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Grief and Depression in the NICU - Finding the Help You Deserve

Articles

Grief and Depression in the NICU - Finding the Help You Deserve

EveryTinyThing

NICU Therapist helping NICU mom with PTSD

by Guest Blogger Kara Wahlin of NICUHealing.com


The NICU experience... words to describe it:

Terrifying, stressful, saddening, maddening, traumatic, disempowering, fearful, unpredictable, scary, mystifying, changing, bizarre lights, jarring sounds, life and death, tubes, new languages, new people, infection, struggle, adjustment, exhaustion, the unknown, the unexpected, lack of time, too much time, stress, fear, fear, fear. Simply using word association to describe the experience brings back the sensation of being in a new place, not knowing the outcome of any minute, of constantly being reminded that nothing is promised and that there's no way of knowing what tomorrow (or even the next hour) might bring.


The words fall short of aptly describing the circumstance, but can give a slight sense of just how destabilizing a traumatic birth experience and the subsequent hospitalization of your baby can feel for a NICU parent. I know because I was one.

NICU Preemie resuscitation with NICU nurse and NICU doctor

When I went into preterm labor with my twin sons at 26 weeks, I remember feeling constantly at a loss. Initially I was so shocked that the pain I felt was actual labor pain, I couldn't even fathom it. Next I had to figure out whether my boys were viable, because prior to that moment, I had had no idea that this kind of thing could happen, that it really did happen. Once they were born, I had to learn to navigate the hospital, research medical interventions and give consent for doctors to go ahead with them (if the situation wasn't an emergency).

I managed, with my husband, the constant barrage of questions, input, and sensory stimulation that whirled around us. In short, my life became a swift wash of unimaginable events, decisions, and emotions that came wave after wave for the 88 days that my surviving son and his brother (who only survived for 6 days) spent in the neonatal intensive care unit. Afterward, on quarantine for six months and isolated from family and friends, my husband and I were left to worry whether our surviving son would ever be healthy, and to cope with the innumerable emotions that had become prevalent in our day to day lives.

Trauma? Yes. Was I depressed? Honestly, not to be sarcastic, but I think it would be more jarring to find someone in such a situation who didn't feel emotionally bereft and overwhelmed. Grieving? Yes. Not only for the loss of my beautiful son William, but also for my last months of pregnancy, the hopes I had predicted for the future of our family, the identity as an absurdist fun-lover I had developed over the course of my life, the assumption that I had held that my boys would not be struggling for their lives upon their births. All of that was gone.

These feelings don't even account for the massive hormonal shifts that were occurring in my body with giving birth, lactating, and adjusting to the sleepless schedule that being a new mom brings.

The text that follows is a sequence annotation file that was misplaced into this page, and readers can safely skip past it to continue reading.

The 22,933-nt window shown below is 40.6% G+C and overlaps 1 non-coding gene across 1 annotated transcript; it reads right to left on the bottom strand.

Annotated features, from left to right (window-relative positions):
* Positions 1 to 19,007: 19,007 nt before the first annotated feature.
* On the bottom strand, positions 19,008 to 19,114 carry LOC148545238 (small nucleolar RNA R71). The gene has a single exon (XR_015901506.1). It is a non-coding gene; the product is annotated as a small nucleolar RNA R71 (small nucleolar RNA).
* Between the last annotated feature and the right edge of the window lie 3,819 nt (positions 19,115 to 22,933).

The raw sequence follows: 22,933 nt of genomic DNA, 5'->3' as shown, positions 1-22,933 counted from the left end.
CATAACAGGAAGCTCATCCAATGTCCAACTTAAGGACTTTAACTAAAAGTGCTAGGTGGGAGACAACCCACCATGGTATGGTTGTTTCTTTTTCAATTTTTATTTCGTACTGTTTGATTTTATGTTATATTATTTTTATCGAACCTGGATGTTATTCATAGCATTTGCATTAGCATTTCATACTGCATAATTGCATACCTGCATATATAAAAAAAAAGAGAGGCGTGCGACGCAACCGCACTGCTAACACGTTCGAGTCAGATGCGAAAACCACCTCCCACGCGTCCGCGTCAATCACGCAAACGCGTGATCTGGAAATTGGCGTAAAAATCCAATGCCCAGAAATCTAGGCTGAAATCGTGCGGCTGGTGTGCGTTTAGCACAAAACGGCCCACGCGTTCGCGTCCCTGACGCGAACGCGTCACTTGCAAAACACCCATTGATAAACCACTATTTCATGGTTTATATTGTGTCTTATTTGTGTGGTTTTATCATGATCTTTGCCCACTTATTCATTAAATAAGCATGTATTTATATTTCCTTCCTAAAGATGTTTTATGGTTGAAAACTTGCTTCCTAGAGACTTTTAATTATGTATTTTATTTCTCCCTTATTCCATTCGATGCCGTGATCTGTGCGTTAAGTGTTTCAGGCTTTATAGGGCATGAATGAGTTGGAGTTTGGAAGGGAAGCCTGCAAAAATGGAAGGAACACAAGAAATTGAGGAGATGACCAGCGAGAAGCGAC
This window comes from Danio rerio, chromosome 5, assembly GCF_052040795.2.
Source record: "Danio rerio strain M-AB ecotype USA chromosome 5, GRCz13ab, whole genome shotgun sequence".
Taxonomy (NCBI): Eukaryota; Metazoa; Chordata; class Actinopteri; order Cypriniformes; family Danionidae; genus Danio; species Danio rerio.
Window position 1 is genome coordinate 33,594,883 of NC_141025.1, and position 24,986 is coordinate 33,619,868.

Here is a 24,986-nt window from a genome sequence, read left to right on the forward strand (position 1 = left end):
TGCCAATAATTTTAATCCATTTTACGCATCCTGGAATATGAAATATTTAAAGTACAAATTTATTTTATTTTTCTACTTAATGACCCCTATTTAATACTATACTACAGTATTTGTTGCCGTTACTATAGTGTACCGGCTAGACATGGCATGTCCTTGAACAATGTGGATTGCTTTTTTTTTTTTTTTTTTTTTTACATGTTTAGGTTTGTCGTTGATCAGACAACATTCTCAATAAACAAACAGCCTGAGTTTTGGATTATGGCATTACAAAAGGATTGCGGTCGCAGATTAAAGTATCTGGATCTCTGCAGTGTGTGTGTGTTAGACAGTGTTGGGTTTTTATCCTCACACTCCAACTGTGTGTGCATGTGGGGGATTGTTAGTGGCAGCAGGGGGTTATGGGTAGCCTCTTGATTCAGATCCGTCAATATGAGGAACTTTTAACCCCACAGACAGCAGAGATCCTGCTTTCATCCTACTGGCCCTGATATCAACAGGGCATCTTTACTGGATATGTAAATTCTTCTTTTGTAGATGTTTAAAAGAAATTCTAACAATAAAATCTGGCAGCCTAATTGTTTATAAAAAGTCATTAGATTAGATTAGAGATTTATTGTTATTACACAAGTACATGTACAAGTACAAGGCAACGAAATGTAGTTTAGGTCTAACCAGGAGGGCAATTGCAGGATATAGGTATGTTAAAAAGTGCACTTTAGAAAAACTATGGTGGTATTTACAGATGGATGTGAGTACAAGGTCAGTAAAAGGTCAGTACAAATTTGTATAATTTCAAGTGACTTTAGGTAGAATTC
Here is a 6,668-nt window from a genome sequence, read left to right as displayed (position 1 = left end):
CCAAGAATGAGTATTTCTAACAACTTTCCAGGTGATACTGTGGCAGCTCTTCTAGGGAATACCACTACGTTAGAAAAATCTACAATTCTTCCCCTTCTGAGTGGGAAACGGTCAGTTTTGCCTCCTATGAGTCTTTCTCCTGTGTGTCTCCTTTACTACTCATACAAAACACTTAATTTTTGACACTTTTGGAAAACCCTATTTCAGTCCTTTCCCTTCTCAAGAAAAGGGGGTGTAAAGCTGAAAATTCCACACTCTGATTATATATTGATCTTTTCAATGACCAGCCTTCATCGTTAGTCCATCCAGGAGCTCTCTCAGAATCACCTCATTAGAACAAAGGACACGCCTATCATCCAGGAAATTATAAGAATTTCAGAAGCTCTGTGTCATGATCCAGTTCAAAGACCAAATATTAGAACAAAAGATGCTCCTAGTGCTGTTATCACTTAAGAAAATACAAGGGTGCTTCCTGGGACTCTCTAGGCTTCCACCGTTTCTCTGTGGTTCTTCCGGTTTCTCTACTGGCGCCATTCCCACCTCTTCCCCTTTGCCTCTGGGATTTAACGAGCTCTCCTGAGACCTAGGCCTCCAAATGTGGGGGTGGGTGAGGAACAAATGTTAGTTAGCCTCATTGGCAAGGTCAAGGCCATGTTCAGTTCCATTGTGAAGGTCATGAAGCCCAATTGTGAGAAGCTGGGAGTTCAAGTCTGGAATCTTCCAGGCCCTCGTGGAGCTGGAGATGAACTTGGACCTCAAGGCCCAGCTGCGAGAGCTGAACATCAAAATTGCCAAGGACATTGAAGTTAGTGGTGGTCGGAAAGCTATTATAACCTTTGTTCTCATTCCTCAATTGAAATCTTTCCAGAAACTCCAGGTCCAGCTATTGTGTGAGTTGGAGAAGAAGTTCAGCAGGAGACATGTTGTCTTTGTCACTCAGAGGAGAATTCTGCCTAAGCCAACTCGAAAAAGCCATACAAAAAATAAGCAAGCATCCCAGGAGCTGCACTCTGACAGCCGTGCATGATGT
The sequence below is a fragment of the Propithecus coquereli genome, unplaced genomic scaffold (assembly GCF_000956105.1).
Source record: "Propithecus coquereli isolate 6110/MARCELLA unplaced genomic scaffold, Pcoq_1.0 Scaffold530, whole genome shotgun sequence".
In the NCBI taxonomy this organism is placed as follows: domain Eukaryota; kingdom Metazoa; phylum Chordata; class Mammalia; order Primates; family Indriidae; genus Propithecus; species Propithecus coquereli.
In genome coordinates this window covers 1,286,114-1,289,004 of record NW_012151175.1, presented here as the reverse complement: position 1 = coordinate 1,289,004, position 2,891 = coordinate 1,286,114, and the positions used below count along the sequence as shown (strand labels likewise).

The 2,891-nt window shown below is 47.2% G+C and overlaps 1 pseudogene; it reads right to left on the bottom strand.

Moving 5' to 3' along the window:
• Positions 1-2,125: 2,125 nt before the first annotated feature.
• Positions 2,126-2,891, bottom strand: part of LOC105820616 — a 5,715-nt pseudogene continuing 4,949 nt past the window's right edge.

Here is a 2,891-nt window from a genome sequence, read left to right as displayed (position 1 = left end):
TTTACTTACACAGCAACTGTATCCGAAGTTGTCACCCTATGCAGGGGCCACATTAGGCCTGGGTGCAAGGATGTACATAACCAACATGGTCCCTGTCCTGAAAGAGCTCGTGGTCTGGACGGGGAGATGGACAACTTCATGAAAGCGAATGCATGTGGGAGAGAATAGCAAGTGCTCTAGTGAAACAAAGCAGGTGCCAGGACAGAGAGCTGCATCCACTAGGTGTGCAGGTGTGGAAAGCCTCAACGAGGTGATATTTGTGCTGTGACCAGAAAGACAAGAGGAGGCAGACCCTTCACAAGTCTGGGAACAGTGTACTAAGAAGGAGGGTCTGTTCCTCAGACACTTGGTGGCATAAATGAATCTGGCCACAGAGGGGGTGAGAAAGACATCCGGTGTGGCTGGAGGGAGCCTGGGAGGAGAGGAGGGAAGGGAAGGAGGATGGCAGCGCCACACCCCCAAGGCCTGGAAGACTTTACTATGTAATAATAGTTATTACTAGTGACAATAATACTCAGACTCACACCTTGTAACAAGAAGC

The NICU is hard.

As a therapist, I knew the importance of seeking out counseling, not only for me individually, but for my husband and I, to figure out how to cope with this huge shift in events that had overcome our lives. I wanted to prevent the trauma of this circumstance to cause further harm in the future, from haunting us, or somehow damaging our relationship with our son Elliott, or with each other. As a NICU parent, have you ever considered seeking out therapeutic support?

Surviving the NICU

It can be challenging finding a therapist in and of itself. With a newborn baby, let alone a baby with medically complex needs who is either in the NICU or was recently discharged, therapy can be discarded as an unnecessary "perk". However, don't let this hold you back from seeking out the help you may need.

Therapy can help prevent the occurrence of PTSD symptoms, it can help you identify and manage your depression, it can benefit your attachment with your baby, and it can salvage/improve your relationship with your partner (in a circumstance that has commonly been associated with the dissolution of partnerships). Here are some tips that, as a therapist I have a little "insider knowledge" regarding, about how to find a person that embodies what you need, and how to know if it's just not a good match:

1. Identify who needs therapy and why.

Is it you as an individual? Or would it be more beneficial for you and your partner to seek out help together? Once you identify who will be going to therapy, think about what your historical experience of that world is. Have you ever had therapy before? What worked? What didn't work? If you've never had therapy, what is your perception of it? As an individual, try to think about what you want out of therapy before you contact a service provider. As a couple, try to come to the "same page" about what you're seeking, what your hopes are, and what you're not ok with. Having a solid sense of what you’re seeking out will help you identify a therapist that is a "good match" with you and your family's needs.

2. How will you be paying?

Unfortunately one of the biggest challenges of seeking out therapeutic services is the fact of payment. If you want to go through an insurance company, you will need to go to the insurance company's website to find out about covered care providers in your area. HMOs will generally cover therapy for a certain time period, but refer clients to their own providers (approved by the company). PPO insurance may also cover part or all cost of your therapy for their covered or (sometimes) uncovered providers, but first talk with your insurance company about it, and understand that there may be a delay in your reimbursement for sessions. Couple's therapy is generally not covered by insurance.